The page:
In May, a group of doctors were attending a baseball game when a man sitting nearby overheard the conversation and eagerly shared his thoughts on COVID-19.

He was in his 60s, he wasn’t vaccinated and he wasn’t overly concerned about the virus.

“It doesn’t even affect people like us, right?” he said.

When the physicians told him that intensive care units were full of people like him and that he definitely should get vaccinated, he responded, “But the vaccines don’t even work, right?”

The group tried to change his mind, but there was a lot of misinformation to overcome, and a baseball game only lasts nine innings.

As an infectious disease specialist for the last 21 years, I’m sharing this because I run into too many people like that baseball fan who are making the potentially deadly mistake of underestimating both the risk of COVID-19 infection and the benefit of the vaccine.

Many people believe vaccine myths or fixate on the exceptions to the rule, essentially choosing to swim with the sharks rather than get in the lifeboat.

And as someone who grew up in agriculture country and still does a little farming in my free time, it hurts to see the rural parts of our state where vaccine rates are lowest being hit the hardest.

Missouri’s vaccination rate is about 40%, and our infection rate is among the nation’s highest. As chief clinical officer of MU Health Care, I see what my colleagues at other hospitals around the state see: ICUs filling up at their highest levels since last fall.

We’re also getting younger patients — the least likely age group to be vaccinated — who are extremely sick as the Delta variant of COVID-19 continues to tear through Missouri.

Delta, which is more easily transmitted than other variants of COVID-19, was first identified in Missouri in May. What effect has it had? * In June, the state had 201  deaths from COVID-19.

I realize that some people have made up their minds about the COVID-19 vaccine, and it would require someone more eloquent than me to convince them otherwise. But for those of you open to the idea of being vaccinated, I want to lay out the facts so you can make an informed decision.

First, let’s address the benefits of the vaccine.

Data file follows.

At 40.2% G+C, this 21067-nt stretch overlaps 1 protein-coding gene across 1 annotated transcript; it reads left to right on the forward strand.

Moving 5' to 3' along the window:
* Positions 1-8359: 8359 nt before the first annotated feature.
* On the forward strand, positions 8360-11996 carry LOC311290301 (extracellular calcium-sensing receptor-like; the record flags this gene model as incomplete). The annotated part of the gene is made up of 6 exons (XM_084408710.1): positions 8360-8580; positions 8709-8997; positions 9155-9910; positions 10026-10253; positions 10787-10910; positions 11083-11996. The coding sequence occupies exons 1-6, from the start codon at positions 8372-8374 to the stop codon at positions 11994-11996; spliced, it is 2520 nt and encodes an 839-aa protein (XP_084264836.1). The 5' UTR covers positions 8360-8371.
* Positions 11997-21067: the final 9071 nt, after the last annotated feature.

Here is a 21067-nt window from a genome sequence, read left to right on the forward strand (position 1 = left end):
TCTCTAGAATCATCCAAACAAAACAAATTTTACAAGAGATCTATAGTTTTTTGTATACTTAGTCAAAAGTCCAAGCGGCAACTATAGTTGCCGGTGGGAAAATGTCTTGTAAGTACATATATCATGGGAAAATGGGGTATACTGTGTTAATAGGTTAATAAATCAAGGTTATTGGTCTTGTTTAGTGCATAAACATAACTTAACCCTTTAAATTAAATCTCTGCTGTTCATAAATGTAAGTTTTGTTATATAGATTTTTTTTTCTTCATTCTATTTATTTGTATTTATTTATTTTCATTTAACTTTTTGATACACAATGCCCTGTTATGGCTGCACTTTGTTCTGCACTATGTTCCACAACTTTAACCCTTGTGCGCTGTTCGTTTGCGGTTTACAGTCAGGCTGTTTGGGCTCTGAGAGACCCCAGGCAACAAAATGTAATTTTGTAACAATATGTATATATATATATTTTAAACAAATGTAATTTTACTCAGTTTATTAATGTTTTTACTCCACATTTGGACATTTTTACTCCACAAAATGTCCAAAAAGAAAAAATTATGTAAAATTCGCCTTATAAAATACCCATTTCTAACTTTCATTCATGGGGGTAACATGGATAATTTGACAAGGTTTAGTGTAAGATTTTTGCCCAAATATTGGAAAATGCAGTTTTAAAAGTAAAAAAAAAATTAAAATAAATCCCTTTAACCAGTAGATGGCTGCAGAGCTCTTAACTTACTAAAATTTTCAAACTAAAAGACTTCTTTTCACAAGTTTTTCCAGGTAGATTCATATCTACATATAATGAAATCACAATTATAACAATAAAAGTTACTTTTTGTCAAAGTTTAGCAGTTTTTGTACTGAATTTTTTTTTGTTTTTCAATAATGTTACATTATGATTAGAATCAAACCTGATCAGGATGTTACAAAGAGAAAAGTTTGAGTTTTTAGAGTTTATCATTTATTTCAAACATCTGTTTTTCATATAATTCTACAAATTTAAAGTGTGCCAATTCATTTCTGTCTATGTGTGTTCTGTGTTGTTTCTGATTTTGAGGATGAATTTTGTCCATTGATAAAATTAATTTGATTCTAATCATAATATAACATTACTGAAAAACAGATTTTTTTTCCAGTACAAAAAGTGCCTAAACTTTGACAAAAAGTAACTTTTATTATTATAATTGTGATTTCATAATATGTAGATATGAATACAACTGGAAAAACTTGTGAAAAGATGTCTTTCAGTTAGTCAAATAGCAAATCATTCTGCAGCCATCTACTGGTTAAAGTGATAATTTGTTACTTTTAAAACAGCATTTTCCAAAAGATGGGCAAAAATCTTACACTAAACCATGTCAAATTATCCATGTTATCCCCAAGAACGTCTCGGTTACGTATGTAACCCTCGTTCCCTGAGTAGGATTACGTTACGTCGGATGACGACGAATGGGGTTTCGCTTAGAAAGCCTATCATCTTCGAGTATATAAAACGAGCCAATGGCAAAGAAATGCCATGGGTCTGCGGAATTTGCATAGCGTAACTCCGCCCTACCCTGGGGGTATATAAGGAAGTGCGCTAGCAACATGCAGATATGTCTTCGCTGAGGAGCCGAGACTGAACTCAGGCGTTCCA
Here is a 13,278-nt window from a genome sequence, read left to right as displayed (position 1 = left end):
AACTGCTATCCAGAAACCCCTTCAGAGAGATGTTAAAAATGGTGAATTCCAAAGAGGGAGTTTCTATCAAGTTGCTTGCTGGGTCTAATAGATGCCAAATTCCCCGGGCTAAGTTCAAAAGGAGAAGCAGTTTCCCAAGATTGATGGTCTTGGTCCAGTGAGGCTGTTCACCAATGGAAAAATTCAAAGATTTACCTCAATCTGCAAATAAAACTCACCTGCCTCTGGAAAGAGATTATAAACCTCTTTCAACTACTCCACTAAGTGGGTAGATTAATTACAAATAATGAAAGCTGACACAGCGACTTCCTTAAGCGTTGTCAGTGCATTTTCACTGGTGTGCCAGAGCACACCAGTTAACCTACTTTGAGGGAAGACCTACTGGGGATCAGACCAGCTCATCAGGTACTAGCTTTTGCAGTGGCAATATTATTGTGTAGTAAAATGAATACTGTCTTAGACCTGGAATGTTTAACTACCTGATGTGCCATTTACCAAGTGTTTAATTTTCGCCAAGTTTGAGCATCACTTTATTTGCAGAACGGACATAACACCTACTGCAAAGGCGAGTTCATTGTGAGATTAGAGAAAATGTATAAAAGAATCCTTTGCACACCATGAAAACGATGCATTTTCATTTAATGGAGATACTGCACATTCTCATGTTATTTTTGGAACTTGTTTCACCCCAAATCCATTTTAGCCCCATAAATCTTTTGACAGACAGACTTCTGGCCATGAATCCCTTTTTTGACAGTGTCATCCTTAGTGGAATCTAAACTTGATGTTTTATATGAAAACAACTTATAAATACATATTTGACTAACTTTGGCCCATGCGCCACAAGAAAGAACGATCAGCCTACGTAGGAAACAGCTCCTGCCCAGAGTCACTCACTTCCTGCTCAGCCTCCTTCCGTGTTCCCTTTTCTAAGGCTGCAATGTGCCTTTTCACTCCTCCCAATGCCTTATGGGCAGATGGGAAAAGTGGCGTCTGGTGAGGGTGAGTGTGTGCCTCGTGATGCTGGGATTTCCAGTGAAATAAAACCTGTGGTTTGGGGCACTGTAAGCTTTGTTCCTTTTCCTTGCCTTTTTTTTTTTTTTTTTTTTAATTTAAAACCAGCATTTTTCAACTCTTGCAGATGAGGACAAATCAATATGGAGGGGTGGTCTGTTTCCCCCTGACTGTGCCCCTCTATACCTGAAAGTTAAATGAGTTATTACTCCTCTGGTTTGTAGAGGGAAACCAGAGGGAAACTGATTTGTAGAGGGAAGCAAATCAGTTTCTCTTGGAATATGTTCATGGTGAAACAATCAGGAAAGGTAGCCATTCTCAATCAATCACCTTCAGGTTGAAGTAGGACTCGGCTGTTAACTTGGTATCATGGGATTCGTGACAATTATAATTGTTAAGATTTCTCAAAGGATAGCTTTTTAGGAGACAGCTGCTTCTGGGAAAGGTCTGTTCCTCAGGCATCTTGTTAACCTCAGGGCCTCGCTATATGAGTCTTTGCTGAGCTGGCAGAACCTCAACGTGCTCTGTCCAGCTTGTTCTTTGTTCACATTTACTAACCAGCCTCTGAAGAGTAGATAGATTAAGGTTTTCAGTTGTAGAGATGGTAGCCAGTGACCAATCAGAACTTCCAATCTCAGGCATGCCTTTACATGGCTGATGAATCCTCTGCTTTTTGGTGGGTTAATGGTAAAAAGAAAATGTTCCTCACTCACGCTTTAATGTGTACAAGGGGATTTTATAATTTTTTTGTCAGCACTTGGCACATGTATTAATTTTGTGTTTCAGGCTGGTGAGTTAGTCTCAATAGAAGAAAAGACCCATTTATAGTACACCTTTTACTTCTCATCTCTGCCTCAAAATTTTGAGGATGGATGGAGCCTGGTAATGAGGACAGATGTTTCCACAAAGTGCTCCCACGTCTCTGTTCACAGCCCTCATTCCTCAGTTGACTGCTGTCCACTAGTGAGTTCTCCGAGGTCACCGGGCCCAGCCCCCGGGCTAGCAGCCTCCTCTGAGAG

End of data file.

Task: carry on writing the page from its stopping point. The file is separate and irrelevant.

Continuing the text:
You might hear on the news or from friends about people suffering “breakthrough infections” after being vaccinated. They do happen. But you have to remember that the reason these cases are newsworthy at all is because they are so unusual.

The Pfizer and Moderna vaccines are more than 90% effective at preventing COVID-19 infections, and in the rare cases in which vaccinated people are infected, the vaccine protects them against serious illness.

At MU Health Care, the overwhelming majority of patients hospitalized because of COVID-19 are unvaccinated.

Second, let’s look at the safety of the vaccine.

As of this writing, the Centers for Disease Control and Prevention have confirmed three deaths caused by the vaccine — all of them people who suffered blood clots after receiving the Johnson & Johnson vaccine. Compare that with the more than 600,000 Americans have died from COVID-19 infection. The risks of vaccination versus infection are in no way equal .

For those worried that we don’t know the potential long-term side effects of a new vaccine, keep in mind that we are now more than a year removed from the first clinical trials of the Pfizer and Moderna vaccines, and the CDC still hasn’t found long-term side effects.

Over the history of vaccine development, side effects generally occur within six weeks of receiving a dose. Vaccine history tells us it’s a remote possibility while the risk of serious illness from COVID-19 infection is a reality we deal with every day.

What is most frustrating is that the current wave of COVID-19 hospitalizations and deaths is preventable with vaccines that are almost miraculous in their effectiveness, not to mention safe, widely available and free to the public.

It’s a great injustice that people are dying from misinformation.

Stevan Whitt, MD, is MU Health Care’s chief clinical officer and a doctor specializing in infectious diseases and critical care.

About opinions in the Missourian: The Missourian’s Opinion section is a public forum for the discussion of ideas. The views presented in this piece are those of the author and do not necessarily reflect the views of the Missourian or the University of Missouri. If you would like to contribute to the Opinion page with a response or an original topic of your own, visit our submission form.

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